BY GERARD FLYNN | Within the last few weeks, small business owners along E. Fourth St. and First Ave. have been getting news in the mail that is making quite a few concerned and some outright fearful.
Storefront lessees have been learning from their landlord, the Cooper Square Mutual Housing Association, a low-income housing organization, that a long-term tax impasse with the city has been settled — for better and for worse.
According to the M.H.A.’s executive director, Val Orselli, Cooper Square would not have to pay a $10 million tax demand from the city, going back nearly two decades.
Following lengthy negotiations, a deal was struck and passed by the City Council last year, allowing a retroactive tax abatement for all the M.H.A.’s tenants — both residential and commercial. But there’s a cruel caveat.
Although the “Article 11” settlement lets residents in the 342 low-income units off the hook, the letter announces that, going forward, commercial tenants, who are already feeling the pinch in the economic downturn, will have to pay an additional and substantial property tax, and may have to come up with creative ways in order to meet it.
While market-rate commercial rents around the corner on E. Fifth St. can go for thousands more, the M.H.A.’s commercial tenants, on a strip that 30 years ago was derelict, pay only a couple of thousand a month, Orselli said.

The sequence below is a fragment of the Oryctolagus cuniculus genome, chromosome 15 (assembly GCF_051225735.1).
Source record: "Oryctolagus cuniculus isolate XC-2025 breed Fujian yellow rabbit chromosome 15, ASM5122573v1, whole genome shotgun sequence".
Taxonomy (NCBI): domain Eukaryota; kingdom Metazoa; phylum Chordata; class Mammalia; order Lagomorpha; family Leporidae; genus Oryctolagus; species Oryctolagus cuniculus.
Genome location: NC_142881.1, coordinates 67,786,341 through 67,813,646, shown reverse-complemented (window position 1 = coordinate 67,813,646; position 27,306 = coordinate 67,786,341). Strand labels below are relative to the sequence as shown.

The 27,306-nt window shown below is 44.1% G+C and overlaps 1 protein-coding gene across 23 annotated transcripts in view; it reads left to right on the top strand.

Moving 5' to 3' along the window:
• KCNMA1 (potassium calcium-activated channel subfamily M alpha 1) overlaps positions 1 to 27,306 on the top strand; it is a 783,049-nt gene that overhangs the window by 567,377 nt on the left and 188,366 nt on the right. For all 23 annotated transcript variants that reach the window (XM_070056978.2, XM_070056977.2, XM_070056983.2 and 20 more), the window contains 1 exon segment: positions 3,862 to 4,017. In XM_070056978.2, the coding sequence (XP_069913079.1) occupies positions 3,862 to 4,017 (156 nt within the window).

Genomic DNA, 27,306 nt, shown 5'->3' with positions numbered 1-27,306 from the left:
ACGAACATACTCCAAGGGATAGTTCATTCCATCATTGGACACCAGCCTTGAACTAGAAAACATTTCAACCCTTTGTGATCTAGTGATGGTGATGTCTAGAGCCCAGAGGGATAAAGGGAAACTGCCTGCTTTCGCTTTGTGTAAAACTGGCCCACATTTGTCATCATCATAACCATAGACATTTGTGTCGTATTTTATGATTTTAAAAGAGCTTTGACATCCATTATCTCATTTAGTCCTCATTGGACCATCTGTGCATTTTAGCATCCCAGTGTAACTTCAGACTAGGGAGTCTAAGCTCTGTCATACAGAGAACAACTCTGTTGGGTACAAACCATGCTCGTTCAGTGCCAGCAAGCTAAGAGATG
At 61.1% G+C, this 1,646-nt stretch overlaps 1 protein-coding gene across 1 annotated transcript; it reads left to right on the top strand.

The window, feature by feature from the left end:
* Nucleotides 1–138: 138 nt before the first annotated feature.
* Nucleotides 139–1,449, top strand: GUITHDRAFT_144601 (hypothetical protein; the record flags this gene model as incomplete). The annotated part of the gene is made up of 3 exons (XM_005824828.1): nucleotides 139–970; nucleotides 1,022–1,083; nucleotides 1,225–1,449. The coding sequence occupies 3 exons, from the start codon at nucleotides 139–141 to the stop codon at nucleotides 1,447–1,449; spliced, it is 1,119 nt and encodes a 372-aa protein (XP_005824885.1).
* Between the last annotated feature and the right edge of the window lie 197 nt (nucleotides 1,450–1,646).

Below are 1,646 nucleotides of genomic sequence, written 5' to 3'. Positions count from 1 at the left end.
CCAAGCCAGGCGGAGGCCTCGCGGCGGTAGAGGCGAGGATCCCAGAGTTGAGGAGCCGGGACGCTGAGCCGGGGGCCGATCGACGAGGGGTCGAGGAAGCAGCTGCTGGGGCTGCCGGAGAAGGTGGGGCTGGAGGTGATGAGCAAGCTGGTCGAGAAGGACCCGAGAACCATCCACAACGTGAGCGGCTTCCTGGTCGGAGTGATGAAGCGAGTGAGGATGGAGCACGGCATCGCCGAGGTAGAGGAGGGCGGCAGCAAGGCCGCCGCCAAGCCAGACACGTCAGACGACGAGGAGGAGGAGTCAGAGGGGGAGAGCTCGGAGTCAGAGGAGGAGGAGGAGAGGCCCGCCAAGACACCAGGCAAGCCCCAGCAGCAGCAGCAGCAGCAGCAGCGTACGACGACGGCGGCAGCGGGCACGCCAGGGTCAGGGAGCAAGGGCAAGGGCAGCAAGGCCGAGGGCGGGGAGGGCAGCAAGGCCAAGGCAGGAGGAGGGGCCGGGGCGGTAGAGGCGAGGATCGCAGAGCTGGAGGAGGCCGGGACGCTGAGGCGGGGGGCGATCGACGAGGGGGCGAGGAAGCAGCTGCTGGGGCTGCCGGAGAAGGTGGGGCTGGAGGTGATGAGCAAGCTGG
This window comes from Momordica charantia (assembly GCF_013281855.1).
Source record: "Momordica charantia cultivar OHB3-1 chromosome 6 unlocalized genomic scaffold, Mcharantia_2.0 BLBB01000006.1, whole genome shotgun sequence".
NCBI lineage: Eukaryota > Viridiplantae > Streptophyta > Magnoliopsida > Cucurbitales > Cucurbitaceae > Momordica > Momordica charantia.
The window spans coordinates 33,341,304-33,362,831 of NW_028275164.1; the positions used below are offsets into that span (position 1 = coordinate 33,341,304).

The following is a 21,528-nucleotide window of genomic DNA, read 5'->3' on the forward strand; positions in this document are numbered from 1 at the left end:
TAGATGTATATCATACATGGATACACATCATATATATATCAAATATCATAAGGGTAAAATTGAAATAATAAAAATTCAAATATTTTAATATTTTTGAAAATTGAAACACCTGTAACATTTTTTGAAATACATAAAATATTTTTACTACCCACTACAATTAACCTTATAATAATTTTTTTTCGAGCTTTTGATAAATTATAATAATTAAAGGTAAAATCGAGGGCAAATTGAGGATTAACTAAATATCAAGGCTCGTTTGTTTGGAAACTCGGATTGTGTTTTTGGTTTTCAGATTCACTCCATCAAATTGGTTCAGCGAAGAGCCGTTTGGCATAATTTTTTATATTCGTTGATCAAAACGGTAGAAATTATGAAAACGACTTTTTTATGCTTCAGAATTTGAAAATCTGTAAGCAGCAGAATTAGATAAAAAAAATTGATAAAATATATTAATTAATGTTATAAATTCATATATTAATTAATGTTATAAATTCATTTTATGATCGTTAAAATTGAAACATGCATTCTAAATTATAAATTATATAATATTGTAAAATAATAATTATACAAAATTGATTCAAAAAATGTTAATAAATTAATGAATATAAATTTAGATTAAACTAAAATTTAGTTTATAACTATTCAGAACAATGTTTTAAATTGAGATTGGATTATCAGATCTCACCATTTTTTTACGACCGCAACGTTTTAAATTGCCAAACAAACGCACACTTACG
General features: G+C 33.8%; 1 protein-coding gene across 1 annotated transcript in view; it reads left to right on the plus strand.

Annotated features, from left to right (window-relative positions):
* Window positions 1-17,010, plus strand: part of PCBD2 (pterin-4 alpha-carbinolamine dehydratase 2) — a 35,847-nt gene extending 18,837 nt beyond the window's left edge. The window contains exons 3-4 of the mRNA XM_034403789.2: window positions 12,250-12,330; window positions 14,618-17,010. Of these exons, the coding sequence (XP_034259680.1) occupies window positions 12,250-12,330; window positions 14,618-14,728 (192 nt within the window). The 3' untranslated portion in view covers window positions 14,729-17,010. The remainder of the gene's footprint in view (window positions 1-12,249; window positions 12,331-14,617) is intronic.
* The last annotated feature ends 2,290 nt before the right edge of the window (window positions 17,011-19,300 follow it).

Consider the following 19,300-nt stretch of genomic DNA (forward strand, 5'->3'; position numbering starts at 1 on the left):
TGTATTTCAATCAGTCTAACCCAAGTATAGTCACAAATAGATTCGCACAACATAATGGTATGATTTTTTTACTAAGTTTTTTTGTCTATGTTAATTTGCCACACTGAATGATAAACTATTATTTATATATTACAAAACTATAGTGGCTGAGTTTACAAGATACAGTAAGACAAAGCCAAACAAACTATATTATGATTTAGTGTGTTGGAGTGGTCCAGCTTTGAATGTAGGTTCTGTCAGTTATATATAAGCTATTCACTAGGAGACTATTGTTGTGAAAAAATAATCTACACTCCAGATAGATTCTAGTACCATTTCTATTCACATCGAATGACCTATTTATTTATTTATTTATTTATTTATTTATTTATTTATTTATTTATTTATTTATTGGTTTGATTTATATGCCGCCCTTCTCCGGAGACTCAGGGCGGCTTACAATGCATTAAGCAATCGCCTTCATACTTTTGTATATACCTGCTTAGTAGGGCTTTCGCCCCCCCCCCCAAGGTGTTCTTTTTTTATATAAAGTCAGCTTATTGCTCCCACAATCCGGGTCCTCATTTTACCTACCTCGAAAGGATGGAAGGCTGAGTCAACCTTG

While tenants were only notified recently, the property tax payments go back to Jan. 1 of this year and will be levied annually. Some tenants have been hit with a tax bill of nearly $7,000, adding more than $600 on top of a monthly rent of more than $2,500, one tenant said.
While the M.H.A. has offered one cash-strapped merchant a plan to pay off the tax bill incrementally, even then, the business faces an uncertain future.
Orselli said the organization was working with tax attorneys to negotiate with the city to lessen the impact on its tenants, but that tenants’ leases indicate they may have to pay taxes, and that since this is a city tax demand, there is little he can do.
Although Cooper Square has a preference for low-income tenants, it will consider market-rate leases when replacing commercial tenants, Orselli said. The M.H.A. and its sister organization Cooper Square Committee are nonprofits, he noted. As such, they rely on a not-so-lucrative revenue base, as is, and additional revenue is needed, even if it means market-rate commercial tenants, he noted.
Alex Harsley, a celebrated photographer, founded the Minority Photographers in 1971, and two years later opened 4th Street Photo Gallery in a nondescript storefront at 67 E. Fourth St.
Harsley called the tax hike “a scary story, basically.” He said he’s “counting on” Cooper Square locating discretionary funding to give assistance.